concrete action has been taken. We also recently heard that the developer is back in business, and is in the process of applying for a licence
with a view to bidding for certain government projects in the area.
The house buyers, who included taxi-drivers and hawkers have been suffering in silence, and have been financially drained for the last seven
years. All they wanted was shelter for their families. Failure to address their problems promptly will only make people suspicious. The Ministry
should apply transparency and accountability in dealing with this case.
Case 2: The defiant developer
This case relates to the maintenance and management of a condominium development in Setapak, Kuala Lumpur and the failure of the developer, which
is the subsidiary of a public listed company, to come through on its promises. The buyers claimed that for the RM190,000 to RM350,000 they had
paid, they were not getting their value for money.
Their list of complaints contained the following allegations:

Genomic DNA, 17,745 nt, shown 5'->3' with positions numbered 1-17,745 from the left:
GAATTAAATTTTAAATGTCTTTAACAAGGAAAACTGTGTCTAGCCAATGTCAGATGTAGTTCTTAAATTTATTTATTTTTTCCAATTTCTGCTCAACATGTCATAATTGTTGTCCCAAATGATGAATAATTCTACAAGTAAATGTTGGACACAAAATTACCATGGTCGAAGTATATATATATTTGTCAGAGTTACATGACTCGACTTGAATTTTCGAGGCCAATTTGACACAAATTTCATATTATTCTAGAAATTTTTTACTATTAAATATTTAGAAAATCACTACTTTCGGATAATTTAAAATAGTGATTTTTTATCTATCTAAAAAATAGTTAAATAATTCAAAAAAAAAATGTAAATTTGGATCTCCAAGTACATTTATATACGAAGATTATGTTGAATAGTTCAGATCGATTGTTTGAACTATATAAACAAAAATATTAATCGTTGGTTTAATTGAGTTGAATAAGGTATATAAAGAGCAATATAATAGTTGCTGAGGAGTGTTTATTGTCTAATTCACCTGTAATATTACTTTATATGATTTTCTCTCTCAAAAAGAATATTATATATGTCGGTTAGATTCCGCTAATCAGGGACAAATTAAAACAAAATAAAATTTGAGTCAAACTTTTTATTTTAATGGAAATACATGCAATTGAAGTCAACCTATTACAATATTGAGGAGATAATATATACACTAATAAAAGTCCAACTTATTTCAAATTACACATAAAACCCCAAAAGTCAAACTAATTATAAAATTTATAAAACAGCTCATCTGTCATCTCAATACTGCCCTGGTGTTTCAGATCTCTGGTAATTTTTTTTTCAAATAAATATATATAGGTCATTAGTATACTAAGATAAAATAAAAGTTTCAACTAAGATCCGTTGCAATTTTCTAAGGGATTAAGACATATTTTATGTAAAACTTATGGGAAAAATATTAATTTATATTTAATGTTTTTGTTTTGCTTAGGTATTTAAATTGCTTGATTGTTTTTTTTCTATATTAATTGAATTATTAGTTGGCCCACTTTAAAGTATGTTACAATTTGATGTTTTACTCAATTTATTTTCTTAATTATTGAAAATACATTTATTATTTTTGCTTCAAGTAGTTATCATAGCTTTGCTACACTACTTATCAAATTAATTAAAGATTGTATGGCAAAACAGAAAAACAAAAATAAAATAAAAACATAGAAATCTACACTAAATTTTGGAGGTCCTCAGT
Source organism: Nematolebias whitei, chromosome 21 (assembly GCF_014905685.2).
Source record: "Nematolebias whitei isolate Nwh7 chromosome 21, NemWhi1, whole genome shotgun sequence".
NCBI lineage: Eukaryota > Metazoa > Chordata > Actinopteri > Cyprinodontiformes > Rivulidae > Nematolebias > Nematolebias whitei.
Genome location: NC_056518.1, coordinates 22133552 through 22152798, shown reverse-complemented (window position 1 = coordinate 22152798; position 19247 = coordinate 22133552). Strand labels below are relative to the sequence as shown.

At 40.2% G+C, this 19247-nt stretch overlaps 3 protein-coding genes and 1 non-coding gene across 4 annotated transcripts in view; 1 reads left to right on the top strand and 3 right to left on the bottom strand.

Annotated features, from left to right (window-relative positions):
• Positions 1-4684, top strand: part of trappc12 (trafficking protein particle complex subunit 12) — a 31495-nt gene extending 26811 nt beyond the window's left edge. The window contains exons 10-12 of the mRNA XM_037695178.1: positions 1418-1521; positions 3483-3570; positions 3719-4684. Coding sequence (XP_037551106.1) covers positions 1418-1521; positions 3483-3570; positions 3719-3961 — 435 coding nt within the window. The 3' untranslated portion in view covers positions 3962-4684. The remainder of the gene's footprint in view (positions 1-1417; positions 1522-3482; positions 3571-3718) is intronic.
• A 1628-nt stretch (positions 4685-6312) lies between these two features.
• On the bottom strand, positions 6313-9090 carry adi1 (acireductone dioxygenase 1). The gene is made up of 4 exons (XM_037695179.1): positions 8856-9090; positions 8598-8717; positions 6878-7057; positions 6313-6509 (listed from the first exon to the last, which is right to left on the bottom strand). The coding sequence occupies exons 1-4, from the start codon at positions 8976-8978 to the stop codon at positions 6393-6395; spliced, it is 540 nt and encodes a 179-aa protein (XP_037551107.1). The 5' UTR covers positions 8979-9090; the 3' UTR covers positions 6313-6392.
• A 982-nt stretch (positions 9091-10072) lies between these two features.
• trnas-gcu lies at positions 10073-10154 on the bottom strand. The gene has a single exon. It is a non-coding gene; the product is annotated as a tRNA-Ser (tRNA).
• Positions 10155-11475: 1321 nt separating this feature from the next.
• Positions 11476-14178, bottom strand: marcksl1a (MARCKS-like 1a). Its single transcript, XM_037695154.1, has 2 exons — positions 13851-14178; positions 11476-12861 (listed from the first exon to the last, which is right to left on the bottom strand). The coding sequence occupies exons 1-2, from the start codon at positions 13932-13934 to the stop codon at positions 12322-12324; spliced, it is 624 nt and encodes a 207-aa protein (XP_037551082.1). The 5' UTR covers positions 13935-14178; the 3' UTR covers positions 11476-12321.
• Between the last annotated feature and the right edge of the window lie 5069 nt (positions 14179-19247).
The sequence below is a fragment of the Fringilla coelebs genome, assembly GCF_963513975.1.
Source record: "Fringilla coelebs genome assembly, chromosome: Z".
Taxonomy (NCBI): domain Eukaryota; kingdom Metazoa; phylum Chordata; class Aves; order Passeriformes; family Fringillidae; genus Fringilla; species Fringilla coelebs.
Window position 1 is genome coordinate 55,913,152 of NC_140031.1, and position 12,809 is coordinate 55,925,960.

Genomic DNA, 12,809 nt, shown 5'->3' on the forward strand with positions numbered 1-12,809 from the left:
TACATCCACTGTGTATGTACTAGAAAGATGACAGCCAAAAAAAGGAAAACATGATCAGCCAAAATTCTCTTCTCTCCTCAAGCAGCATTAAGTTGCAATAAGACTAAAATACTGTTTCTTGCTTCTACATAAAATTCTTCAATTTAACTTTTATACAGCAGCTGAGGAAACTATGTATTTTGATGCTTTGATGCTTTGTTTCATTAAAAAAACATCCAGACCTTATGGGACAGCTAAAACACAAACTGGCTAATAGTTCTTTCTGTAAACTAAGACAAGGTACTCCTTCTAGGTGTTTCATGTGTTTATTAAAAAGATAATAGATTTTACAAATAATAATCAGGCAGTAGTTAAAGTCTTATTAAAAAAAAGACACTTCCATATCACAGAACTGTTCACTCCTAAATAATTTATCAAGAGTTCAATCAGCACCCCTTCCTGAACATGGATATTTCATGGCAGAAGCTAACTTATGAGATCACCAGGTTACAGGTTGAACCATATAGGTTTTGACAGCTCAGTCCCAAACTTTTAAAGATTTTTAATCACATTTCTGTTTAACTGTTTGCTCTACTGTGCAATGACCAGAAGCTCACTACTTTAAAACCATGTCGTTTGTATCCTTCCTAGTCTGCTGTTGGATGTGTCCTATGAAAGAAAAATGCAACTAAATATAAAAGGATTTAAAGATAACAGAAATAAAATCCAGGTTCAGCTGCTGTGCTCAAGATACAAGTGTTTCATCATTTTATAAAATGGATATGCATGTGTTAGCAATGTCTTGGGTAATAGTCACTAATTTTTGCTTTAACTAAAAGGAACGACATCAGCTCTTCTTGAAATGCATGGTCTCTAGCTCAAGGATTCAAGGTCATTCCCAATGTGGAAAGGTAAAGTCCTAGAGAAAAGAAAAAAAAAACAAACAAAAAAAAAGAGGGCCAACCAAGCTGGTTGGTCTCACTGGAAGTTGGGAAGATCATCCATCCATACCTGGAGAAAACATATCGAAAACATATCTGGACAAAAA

• Shoddy workmanship.
• Excessive maintenance and management charges.
• No transparency and accountability in managing of sinking and other funds.
• Some common facilities not available as per SPA, while others that were provided were not in usable condition.
• Poor maintenance.
• The developer’s appointed managing agent had cut off water supply.
There were several dialogues between the developer, its managing agent and the residents’ group presided over by Deputy Minister of Housing and
Local Government Datuk Peter Chin Fah Kui. The developer remained defiant towards the Ministry’s directives. There was a proposal for a trial
Joint Management Establishment (JME) to be set up, but the stubborn developer refuses to cooperate with the Ministry.
We’d like to ask how effective is the directive of the Minister if not exercised in writing under Section 11 of the Housing Development Act?
Case 3: The unlicensed developer
In the reported case of Arab Malaysian Finance Bhd vs Chan Sai Mee, Justice Datuk Dr. R.K. Nathan ruled that SPA was illegal because the developer